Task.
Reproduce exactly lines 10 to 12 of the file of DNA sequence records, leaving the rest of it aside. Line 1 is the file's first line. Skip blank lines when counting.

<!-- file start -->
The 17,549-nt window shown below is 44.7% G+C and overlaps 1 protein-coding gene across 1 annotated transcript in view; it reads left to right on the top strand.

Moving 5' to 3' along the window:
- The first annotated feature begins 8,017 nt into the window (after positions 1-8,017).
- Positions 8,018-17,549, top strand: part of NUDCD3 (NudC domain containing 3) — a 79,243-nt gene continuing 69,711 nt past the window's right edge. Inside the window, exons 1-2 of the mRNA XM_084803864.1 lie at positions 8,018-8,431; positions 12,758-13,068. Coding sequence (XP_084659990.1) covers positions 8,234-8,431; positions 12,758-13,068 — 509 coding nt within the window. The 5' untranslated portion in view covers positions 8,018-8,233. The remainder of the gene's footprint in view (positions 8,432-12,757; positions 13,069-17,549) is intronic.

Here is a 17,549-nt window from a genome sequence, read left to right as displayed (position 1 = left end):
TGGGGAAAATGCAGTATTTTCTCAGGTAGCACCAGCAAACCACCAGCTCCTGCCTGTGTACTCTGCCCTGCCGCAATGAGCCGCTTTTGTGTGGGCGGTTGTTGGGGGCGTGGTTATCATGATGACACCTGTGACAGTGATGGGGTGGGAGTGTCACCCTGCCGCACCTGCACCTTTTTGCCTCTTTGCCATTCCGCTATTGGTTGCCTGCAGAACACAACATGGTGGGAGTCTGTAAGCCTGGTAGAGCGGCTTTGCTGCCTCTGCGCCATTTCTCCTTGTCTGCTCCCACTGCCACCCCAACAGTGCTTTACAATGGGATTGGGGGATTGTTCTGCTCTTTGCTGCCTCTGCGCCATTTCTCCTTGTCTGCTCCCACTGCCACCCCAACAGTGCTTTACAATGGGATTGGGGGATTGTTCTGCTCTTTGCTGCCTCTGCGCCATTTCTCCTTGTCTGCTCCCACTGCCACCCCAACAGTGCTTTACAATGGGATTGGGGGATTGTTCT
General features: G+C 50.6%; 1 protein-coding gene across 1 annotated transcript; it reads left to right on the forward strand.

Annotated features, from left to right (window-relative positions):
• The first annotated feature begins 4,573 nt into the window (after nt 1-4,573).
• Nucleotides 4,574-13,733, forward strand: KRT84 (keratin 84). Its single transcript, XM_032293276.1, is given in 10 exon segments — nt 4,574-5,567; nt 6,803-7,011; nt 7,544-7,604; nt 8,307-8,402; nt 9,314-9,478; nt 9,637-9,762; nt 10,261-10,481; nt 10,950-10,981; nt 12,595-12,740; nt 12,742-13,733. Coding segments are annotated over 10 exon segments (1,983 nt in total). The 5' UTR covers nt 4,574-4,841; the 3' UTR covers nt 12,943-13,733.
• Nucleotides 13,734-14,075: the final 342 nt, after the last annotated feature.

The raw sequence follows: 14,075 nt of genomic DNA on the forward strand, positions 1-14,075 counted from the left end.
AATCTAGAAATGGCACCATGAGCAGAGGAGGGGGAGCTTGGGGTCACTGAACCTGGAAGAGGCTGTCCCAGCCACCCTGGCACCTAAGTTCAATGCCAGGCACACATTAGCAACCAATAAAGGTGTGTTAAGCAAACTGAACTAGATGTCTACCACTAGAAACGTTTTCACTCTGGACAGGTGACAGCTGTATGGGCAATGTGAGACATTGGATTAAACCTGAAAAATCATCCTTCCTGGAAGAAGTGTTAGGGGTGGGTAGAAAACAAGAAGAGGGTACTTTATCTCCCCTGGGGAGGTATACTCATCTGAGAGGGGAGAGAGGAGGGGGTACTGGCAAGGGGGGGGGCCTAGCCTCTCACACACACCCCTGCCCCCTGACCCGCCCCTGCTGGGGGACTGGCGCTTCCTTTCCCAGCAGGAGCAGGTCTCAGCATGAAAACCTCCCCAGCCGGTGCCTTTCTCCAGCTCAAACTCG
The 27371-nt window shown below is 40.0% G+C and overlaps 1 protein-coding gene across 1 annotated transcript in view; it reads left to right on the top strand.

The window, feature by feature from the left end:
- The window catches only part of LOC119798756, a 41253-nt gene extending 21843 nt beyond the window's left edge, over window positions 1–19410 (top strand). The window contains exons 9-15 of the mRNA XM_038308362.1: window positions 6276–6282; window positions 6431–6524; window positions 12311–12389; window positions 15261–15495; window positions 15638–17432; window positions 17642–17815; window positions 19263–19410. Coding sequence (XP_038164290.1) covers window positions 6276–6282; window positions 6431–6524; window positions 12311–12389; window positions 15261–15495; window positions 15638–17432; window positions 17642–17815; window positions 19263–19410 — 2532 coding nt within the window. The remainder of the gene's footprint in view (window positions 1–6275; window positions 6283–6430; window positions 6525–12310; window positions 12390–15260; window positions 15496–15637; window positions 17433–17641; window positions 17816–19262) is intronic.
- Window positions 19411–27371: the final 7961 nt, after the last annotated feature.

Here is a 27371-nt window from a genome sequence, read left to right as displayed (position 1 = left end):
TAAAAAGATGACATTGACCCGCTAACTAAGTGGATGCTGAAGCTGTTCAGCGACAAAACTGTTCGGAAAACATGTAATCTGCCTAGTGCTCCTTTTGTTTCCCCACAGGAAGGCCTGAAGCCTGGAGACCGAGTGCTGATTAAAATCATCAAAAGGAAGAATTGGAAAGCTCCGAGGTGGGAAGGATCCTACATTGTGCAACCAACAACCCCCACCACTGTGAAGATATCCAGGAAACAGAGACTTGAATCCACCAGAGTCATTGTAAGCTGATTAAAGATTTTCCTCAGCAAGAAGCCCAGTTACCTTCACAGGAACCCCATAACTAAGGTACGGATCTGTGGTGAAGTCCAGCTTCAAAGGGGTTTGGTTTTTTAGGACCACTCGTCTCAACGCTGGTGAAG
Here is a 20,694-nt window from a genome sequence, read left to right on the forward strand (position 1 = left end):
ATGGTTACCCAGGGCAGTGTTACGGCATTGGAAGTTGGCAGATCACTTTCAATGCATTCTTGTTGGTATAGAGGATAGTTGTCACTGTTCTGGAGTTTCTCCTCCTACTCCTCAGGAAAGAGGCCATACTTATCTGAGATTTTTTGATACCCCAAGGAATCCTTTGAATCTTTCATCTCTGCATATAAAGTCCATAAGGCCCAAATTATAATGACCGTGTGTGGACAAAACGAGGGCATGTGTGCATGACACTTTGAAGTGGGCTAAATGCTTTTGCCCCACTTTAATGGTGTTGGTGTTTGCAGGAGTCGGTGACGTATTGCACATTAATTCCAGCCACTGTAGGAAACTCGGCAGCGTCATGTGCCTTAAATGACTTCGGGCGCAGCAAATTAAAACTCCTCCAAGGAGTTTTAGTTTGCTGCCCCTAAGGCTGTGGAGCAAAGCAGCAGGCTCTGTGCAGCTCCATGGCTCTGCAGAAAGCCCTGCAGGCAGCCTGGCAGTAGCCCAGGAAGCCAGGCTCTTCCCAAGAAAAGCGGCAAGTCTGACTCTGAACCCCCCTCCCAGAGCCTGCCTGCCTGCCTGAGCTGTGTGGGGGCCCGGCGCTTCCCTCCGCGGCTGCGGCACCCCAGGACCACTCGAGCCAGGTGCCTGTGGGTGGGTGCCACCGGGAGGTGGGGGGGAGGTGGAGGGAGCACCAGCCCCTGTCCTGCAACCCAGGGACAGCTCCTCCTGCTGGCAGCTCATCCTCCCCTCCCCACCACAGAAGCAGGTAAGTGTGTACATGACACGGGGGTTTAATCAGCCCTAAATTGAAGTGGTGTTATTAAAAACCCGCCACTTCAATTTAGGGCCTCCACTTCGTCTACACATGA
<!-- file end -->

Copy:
• Nucleotides 4,574-13,733, forward strand: KRT84 (keratin 84). Its single transcript, XM_032293276.1, is given in 10 exon segments — nt 4,574-5,567; nt 6,803-7,011; nt 7,544-7,604; nt 8,307-8,402; nt 9,314-9,478; nt 9,637-9,762; nt 10,261-10,481; nt 10,950-10,981; nt 12,595-12,740; nt 12,742-13,733. Coding segments are annotated over 10 exon segments (1,983 nt in total). The 5' UTR covers nt 4,574-4,841; the 3' UTR covers nt 12,943-13,733.
• Nucleotides 13,734-14,075: the final 342 nt, after the last annotated feature.

The raw sequence follows: 14,075 nt of genomic DNA on the forward strand, positions 1-14,075 counted from the left end.